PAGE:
Total Improvement: 4361.35238161
Total Time (s): 6.4084


It looks like it takes a similar amount of time while still producing identical results. Of course, to use it in an out-of-core manner one would want to feed in a numpy memory map instead of an in-memory numpy array. The only change would be to do the following:

from pomegranate import *
import numpy

model = GeneralMixtureModel.from_samples(MultivariateGaussianDistribution, n_components=10, X=X,
n_init=1, max_iterations=5, init='first-k', verbose=True, batch_size=10000)


The only change is to the datatype of X, which is now a memory map instead of an array.

We can also use parallelism in conjunction with out-of-core learning. We’ll attempt to learn a Gaussian mixture model over ~24G of data using a computer with only ~4G of memory. First without parallelism.

>>> import numpy
>>> from pomegranate import *
>>>
>>> print X.shape
(60000000, 50)
>>> model = GeneralMixtureModel.from_samples(MultivariateGaussianDistribution,
3, X, max_iterations=50, batch_size=100000, batches_per_epoch=50,
n_jobs=1, verbose=True)
[1] Improvement: 252989.289729  Time (s): 18.84
[2] Improvement: 58446.0881071  Time (s): 18.75
[3] Improvement: 26323.5638447  Time (s): 18.76
[4] Improvement: 15133.080919   Time (s): 18.8
[5] Improvement: 10138.1656616  Time (s): 18.91
[6] Improvement: 7458.30408692  Time (s): 18.86
[7] Improvement: 5995.06008983  Time (s): 18.89
[8] Improvement: 4838.79921204  Time (s): 18.91
[9] Improvement: 4188.59295541  Time (s): 18.97
[10] Improvement: 3590.57844329 Time (s): 18.93
...


And now in parallel:

>>> import numpy
>>> from pomegranate import *
>>>
>>> print X.shape
(60000000, 50)
>>> model = GeneralMixtureModel.from_samples(MultivariateGaussianDistribution,
3, X, max_iterations=50, batch_size=100000, batches_per_epoch=50,
n_jobs=4, verbose=True)
[1] Improvement: 252989.289729  Time (s): 9.952
[2] Improvement: 58446.0881071  Time (s): 9.952
[3] Improvement: 26323.5638446  Time (s): 9.969
[4] Improvement: 15133.080919   Time (s): 10.0
[5] Improvement: 10138.1656617  Time (s): 9.986
[6] Improvement: 7458.30408692  Time (s): 9.949
[7] Improvement: 5995.06008989  Time (s): 9.971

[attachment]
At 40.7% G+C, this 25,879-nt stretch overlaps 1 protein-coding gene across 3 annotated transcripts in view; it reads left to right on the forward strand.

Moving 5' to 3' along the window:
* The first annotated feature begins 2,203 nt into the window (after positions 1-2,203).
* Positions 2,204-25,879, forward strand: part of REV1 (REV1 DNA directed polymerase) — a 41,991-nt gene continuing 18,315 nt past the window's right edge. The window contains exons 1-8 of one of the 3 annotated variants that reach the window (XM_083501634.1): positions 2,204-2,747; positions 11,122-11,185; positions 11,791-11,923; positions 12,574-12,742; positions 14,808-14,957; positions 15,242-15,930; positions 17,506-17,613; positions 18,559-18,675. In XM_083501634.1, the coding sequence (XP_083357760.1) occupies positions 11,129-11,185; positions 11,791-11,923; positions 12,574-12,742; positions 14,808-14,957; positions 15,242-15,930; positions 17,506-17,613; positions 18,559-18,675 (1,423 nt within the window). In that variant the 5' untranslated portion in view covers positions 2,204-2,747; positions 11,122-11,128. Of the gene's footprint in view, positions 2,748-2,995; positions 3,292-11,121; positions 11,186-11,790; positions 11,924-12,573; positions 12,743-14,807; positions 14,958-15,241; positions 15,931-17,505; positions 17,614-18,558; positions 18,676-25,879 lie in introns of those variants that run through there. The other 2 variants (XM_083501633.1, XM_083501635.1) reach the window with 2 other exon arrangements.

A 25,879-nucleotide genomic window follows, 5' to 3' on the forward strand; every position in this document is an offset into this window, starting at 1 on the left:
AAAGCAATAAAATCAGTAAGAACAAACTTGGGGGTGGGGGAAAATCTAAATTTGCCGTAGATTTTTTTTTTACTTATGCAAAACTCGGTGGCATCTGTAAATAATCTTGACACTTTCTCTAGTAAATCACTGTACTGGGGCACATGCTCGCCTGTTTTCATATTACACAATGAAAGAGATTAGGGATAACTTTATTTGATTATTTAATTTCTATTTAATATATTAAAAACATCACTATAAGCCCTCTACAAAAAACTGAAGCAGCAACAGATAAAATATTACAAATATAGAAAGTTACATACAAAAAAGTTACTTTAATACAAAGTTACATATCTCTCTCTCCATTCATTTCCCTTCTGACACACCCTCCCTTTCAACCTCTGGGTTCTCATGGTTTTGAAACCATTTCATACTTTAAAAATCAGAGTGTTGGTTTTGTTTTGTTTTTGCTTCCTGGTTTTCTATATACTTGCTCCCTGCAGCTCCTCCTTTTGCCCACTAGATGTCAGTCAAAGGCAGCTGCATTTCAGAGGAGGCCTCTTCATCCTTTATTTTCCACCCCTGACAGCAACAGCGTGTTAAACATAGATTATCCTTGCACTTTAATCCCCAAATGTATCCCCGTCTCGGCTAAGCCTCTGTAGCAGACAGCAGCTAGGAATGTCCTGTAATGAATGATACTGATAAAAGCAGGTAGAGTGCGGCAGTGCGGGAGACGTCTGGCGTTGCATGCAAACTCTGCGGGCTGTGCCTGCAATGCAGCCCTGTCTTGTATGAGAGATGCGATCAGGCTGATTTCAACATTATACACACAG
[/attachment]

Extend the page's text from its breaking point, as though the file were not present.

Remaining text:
[8] Improvement: 4838.79921204  Time (s): 10.02
[9] Improvement: 4188.59295535  Time (s): 10.02
[10] Improvement: 3590.57844335 Time (s): 9.989
...


The speed improvement may be sub-linear in cases where data loading takes up a substantial portion of time. A solid state drive will likely improve this performance.

## FAQ¶

1. What data storage types are able to be used with out of core training?
1. Currently only stored numpy arrays (.npy files) that can be read as memory maps using numpy.load(‘data.npy’, mmap_mode=’r’) are supported for data that truly can’t be loaded into memory.
1. Are there plans to add in more on-disc data sources?
1. At some point, yes. However, numpy memory maps are extremely convenient and easy to use.
1. What should I set my batch size to?
1. It should be the largest amount of data that fits in memory. The larger the block of data, the more efficient the calculations can be, particularly if GPU computing is being used.
1. Can I still do multi-threading / use a GPU with out-of-core learning?
1. Absolutely. No change is needed except to specify the batch size. As said above, the larger the batch size likely the more efficient the calculations, particularly when using a GPU, but one should play with this themselves for their specific datasets.
1. Does out of core learning give exact or approximate updates?
1. It gives exact updates. Sufficient statistics are collected for each of the batches and are equal to the sufficient statistics that one would get from the full dataset. However, the initialization step is done on only a single batch. This may cause the final models to differ due simply to the different initializations. If one has pre-defined initializations and simply calls fit, then the exact same model will be yielded.